I like to approach community strategy with the goal of creating significant and sustained participation that builds a sense of belonging. We don’t just want drive-by participation, we want people to stick around for long periods of time, and to do that there is a strong psychological desire for people to build a sense of respect and status in the community. For them to accomplish this, we need to prevent our communities from being a place where the rockstars (who have done great work for many years) can never be unseated from their pedestals.

This is why decay is so important. When you have a reputation score, it is important that the score will gradually decrease with lack of participation over time. This should not be too quick, we need to allow people to take time away, have vacations, have kids, or other time away, and not have their hard earned reputation points evaporate.

It is though important to gradually decrease reputation scores from inactivity for two important reasons though:

  1. If you don’t, your community will be rigged. Anyone who is newer than being right at the beginning of the community will literally never be able to catch up. It will reward the early participants unfairly.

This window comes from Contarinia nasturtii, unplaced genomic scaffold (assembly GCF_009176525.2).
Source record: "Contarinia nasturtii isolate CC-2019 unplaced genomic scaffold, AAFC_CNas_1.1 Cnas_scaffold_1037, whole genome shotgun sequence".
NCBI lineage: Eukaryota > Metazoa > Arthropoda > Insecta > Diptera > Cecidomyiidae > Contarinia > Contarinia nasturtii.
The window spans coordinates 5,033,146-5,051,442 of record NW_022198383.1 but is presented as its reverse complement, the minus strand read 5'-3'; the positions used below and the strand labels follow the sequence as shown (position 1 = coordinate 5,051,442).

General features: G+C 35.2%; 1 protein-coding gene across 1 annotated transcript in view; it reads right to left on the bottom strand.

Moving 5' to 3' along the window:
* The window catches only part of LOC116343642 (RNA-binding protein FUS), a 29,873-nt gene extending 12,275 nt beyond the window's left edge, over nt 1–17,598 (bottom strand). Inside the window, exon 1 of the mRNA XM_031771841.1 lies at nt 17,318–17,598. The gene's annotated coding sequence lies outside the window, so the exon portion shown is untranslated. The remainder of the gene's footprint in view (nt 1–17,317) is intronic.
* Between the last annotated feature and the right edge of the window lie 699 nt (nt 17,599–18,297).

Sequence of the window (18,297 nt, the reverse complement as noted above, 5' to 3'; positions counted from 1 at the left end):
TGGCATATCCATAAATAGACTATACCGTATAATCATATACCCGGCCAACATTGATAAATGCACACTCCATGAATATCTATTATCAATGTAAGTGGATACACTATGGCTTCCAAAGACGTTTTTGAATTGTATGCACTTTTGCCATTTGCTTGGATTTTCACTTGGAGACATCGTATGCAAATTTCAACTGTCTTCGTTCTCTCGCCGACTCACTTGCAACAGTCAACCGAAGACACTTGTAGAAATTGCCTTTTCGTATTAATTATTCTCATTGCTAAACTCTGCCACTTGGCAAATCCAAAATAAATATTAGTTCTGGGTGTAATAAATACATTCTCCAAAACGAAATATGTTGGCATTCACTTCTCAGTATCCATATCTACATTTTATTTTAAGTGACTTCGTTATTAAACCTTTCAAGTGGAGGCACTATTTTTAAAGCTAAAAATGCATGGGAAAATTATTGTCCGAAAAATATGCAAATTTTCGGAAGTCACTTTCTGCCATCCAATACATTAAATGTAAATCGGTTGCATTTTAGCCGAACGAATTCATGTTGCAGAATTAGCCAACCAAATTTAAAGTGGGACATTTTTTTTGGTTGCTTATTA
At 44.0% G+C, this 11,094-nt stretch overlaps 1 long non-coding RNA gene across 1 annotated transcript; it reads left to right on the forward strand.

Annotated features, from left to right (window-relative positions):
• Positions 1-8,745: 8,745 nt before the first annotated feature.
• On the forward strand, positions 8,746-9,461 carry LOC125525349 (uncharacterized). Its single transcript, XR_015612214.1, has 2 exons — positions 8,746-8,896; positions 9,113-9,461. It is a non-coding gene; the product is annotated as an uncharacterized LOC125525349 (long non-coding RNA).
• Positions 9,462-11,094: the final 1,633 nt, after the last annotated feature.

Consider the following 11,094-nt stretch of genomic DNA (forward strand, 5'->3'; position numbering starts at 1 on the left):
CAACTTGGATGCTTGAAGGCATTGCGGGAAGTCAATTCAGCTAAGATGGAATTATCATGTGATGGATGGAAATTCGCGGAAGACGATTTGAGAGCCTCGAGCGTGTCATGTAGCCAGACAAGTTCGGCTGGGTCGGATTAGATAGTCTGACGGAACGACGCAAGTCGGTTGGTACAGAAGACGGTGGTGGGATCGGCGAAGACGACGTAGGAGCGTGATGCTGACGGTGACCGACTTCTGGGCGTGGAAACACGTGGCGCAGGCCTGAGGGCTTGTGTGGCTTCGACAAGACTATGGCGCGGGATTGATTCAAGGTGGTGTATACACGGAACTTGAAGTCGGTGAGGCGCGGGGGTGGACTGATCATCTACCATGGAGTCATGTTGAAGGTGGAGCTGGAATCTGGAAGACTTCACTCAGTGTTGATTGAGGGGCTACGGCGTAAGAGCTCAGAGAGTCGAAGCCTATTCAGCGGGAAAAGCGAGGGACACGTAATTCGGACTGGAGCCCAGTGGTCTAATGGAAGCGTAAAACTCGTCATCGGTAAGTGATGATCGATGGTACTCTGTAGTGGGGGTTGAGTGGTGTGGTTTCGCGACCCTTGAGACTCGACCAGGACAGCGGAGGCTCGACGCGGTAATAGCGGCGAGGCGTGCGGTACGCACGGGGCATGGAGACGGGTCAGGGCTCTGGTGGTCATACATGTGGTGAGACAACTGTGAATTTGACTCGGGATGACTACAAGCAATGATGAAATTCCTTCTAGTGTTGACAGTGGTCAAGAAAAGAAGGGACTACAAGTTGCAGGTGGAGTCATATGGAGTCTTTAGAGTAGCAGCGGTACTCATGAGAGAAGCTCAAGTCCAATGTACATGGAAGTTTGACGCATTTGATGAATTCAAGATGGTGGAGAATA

2. Your community will also lack a forcing function to encourage people to be actively participating. The inverse of this forcing function is that people will feel they can coast and still have a very respectful reputation score.

Of course, there are no hard rules in any of this, but I recommend you apply these guidelines when thinking about generating reputation scores. The most important thing to focus on is that your scores are fair, they can’t be gamed in an undesirable way, and they reward people for quality participation.

What do you think? Do you have further recommendations or ideas you want to share? Did I say something you want to challenge? Share it in the comments below…